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Algal species helps corals survive in Earth's hottest reefs

"It gives hope to find that corals have more ways to adjust to stressful environmental conditions," said Jörg Wiedenmann, head of the Coral Reef Laboratory at University of Southampton.

By
Brooks Hays

SOUTHAMPTON, England, Feb. 27 (UPI) -- The warming ocean has researchers worried large swaths of corals could suffer bleaching events, jeopardizing their health and the rich biodiversity that depends on them. But not all corals in warm water reefs are affected equally.

Researchers at the University of Southampton and the New York University Abu Dhabi have identified a special symbiotic algae in the Persian Gulf that protects coral among the warmest reefs in the world. Scientists named the new species Symbiodinium thermophilum.

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Most corals get their color from tiny symbiotic algae that embed themselves in the invertebrates' tissue. The coral provides shelter and nutrients, while the algae secrete a sugar vital to the coral's health. But warming ocean waters often instigate bleaching events, whereby algae leave their hosts en masse. Bleaching events can often prove fatal for corals, as they became more vulnerable to disease, predators and pollution.

The newly identified alga offers its hosts a brownish hue.

In closely analyzing the molecular makeup of the symbiotic algae in the Persian Gulf, researchers confirmed the species' uniqueness -- the only species known to be capable of withstanding such high ocean temperatures.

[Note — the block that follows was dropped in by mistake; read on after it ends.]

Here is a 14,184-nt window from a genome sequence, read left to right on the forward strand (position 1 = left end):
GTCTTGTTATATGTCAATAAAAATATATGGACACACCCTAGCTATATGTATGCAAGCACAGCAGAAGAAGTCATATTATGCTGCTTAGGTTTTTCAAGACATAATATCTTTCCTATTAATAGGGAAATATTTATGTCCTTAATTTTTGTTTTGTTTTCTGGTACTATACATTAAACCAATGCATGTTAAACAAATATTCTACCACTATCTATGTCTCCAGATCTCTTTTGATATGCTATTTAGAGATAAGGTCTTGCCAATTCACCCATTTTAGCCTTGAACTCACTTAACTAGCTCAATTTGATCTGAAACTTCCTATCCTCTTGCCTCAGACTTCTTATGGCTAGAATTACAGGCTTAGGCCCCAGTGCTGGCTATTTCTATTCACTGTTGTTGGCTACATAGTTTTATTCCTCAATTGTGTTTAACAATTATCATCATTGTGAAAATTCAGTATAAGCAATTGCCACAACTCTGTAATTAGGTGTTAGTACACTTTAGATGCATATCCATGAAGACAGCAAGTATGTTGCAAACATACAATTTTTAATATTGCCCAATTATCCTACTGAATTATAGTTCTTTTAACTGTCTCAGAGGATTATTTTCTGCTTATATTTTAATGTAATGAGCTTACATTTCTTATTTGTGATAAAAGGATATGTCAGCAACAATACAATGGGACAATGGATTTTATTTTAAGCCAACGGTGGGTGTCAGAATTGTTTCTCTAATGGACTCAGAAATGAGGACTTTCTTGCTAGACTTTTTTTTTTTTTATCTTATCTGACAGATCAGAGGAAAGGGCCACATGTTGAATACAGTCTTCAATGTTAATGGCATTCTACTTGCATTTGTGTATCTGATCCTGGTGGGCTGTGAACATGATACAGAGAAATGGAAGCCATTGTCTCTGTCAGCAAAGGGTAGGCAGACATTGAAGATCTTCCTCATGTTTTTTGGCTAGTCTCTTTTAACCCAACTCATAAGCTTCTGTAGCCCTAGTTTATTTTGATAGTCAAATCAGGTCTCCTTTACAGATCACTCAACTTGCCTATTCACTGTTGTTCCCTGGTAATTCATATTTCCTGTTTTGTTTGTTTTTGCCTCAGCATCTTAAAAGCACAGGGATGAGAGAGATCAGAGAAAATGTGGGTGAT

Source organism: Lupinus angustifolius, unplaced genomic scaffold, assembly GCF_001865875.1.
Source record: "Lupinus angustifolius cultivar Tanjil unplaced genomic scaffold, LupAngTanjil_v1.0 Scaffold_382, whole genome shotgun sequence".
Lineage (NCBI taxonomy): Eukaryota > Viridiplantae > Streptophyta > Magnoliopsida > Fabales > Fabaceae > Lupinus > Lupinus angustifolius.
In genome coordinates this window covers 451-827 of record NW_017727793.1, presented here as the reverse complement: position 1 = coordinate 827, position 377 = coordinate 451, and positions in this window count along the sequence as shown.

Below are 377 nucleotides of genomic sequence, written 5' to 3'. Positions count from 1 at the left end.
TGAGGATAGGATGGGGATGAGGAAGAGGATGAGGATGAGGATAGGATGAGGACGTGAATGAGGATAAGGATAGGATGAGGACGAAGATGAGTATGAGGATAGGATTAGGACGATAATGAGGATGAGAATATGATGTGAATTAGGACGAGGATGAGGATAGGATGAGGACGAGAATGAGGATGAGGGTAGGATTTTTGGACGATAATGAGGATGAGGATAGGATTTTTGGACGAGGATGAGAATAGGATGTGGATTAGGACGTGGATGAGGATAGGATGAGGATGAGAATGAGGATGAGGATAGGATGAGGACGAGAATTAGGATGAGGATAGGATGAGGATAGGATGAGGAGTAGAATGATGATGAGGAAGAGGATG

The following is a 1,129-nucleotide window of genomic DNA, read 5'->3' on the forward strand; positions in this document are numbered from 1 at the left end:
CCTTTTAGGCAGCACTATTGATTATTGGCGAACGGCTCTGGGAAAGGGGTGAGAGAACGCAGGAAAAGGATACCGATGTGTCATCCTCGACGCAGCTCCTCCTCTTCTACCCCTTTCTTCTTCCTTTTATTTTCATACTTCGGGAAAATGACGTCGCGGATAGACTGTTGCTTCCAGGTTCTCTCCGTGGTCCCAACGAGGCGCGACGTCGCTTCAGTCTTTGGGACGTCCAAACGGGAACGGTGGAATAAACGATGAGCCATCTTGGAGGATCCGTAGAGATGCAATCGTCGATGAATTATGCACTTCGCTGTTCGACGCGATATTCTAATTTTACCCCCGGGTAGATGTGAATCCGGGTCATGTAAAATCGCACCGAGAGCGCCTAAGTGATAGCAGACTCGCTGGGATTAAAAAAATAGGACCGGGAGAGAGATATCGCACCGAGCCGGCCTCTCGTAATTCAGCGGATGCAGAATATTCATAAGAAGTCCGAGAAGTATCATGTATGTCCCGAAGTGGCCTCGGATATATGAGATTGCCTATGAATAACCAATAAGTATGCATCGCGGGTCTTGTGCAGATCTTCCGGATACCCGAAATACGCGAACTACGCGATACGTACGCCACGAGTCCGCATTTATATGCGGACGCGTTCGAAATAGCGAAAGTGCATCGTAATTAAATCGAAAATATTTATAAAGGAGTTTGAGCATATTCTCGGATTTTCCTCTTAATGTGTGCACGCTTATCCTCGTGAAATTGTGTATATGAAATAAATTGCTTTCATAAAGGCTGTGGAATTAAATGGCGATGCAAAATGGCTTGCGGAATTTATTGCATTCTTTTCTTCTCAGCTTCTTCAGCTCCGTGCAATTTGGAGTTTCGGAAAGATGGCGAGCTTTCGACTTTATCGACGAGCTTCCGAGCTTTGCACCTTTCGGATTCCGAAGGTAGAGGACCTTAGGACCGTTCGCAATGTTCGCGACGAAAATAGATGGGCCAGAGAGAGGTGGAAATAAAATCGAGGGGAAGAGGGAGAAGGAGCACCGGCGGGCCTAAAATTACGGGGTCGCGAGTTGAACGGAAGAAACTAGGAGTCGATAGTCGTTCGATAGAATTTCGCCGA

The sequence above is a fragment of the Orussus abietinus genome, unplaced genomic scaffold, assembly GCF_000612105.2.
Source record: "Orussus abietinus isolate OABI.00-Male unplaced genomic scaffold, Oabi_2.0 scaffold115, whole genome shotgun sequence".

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"We found pronounced differences that set this heat tolerant species clearly aside," explained Jörg Wiedenmann, a professor of biological oceanography at Southampton and head of its Coral Reef Laboratory. "We named it Symbiodinium thermophilum in reference to its ability to survive unusually high temperatures."

Wiedenmann and his colleagues confirmed that the newly named species protects several coral species throughout the Gulf in a range of temperatures.

"It gives hope to find that corals have more ways to adjust to stressful environmental conditions than we had previously thought," added Wiedenmann. "However, it is not only heat that troubles coral reefs. Pollution and nutrient enrichment, overfishing and coastal development also represent severe threats to their survival. Only if we manage to reduce these different forms of stress will corals be able to benefit from their capacity to adjust to climate change."

The new study was published in the journal Current Opinion in Environmental Sustainability.

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